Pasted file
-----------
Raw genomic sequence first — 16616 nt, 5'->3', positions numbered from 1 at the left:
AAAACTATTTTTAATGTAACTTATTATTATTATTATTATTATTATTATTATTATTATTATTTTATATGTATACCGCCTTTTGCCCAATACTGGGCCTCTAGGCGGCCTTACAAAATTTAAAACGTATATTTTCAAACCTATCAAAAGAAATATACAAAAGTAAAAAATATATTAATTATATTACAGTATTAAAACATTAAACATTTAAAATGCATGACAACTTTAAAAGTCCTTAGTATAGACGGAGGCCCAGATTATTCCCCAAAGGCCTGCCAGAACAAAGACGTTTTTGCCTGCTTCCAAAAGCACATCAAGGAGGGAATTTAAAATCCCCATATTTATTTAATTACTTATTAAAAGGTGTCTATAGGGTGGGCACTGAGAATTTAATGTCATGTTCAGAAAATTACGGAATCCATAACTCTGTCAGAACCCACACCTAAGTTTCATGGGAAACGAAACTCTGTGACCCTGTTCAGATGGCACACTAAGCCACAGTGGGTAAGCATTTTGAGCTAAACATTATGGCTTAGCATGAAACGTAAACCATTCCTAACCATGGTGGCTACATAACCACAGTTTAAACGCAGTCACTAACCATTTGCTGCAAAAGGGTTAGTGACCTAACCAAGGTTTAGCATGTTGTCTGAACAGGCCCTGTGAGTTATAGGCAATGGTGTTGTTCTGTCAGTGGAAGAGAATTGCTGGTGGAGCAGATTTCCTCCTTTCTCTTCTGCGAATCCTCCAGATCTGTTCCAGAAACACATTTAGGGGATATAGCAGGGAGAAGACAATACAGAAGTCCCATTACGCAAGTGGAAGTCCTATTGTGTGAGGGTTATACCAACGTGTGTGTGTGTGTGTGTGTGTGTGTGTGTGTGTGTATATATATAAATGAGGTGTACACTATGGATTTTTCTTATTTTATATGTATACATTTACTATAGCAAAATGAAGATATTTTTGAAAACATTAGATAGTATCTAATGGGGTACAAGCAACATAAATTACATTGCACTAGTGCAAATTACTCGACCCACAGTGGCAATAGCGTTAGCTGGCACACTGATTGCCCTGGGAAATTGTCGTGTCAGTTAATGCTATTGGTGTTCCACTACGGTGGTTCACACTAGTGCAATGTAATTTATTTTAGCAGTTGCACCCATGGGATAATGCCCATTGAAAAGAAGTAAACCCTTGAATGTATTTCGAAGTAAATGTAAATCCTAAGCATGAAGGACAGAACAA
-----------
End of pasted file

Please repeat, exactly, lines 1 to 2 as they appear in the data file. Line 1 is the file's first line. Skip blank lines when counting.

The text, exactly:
Raw genomic sequence first — 16616 nt, 5'->3', positions numbered from 1 at the left:
AAAACTATTTTTAATGTAACTTATTATTATTATTATTATTATTATTATTATTATTATTATTTTATATGTATACCGCCTTTTGCCCAATACTGGGCCTCTAGGCGGCCTTACAAAATTTAAAACGTATATTTTCAAACCTATCAAAAGAAATATACAAAAGTAAAAAATATATTAATTATATTACAGTATTAAAACATTAAACATTTAAAATGCATGACAACTTTAAAAGTCCTTAGTATAGACGGAGGCCCAGATTATTCCCCAAAGGCCTGCCAGAACAAAGACGTTTTTGCCTGCTTCCAAAAGCACATCAAGGAGGGAATTTAAAATCCCCATATTTATTTAATTACTTATTAAAAGGTGTCTATAGGGTGGGCACTGAGAATTTAATGTCATGTTCAGAAAATTACGGAATCCATAACTCTGTCAGAACCCACACCTAAGTTTCATGGGAAACGAAACTCTGTGACCCTGTTCAGATGGCACACTAAGCCACAGTGGGTAAGCATTTTGAGCTAAACATTATGGCTTAGCATGAAACGTAAACCATTCCTAACCATGGTGGCTACATAACCACAGTTTAAACGCAGTCACTAACCATTTGCTGCAAAAGGGTTAGTGACCTAACCAAGGTTTAGCATGTTGTCTGAACAGGCCCTGTGAGTTATAGGCAATGGTGTTGTTCTGTCAGTGGAAGAGAATTGCTGGTGGAGCAGATTTCCTCCTTTCTCTTCTGCGAATCCTCCAGATCTGTTCCAGAAACACATTTAGGGGATATAGCAGGGAGAAGACAATACAGAAGTCCCATTACGCAAGTGGAAGTCCTATTGTGTGAGGGTTATACCAACGTGTGTGTGTGTGTGTGTGTGTGTGTGTGTGTGTGTATATATATAAATGAGGTGTACACTATGGATTTTTCTTATTTTATATGTATACATTTACTATAGCAAAATGAAGATATTTTTGAAAACATTAGATAGTATCTAATGGGGTACAAGCAACATAAATTACATTGCACTAGTGCAAATTACTCGACCCACAGTGGCAATAGCGTTAGCTGGCACACTGATTGCCCTGGGAAATTGTCGTGTCAGTTAATGCTATTGGTGTTCCACTACGGTGGTTCACACTAGTGCAATGTAATTTATTTTAGCAGTTGCACCCATGGGATAATGCCCATTGAAAAGAAGTAAACCCTTGAATGTATTTCGAAGTAAATGTAAATCCTAAGCATGAAGGACAGAACAA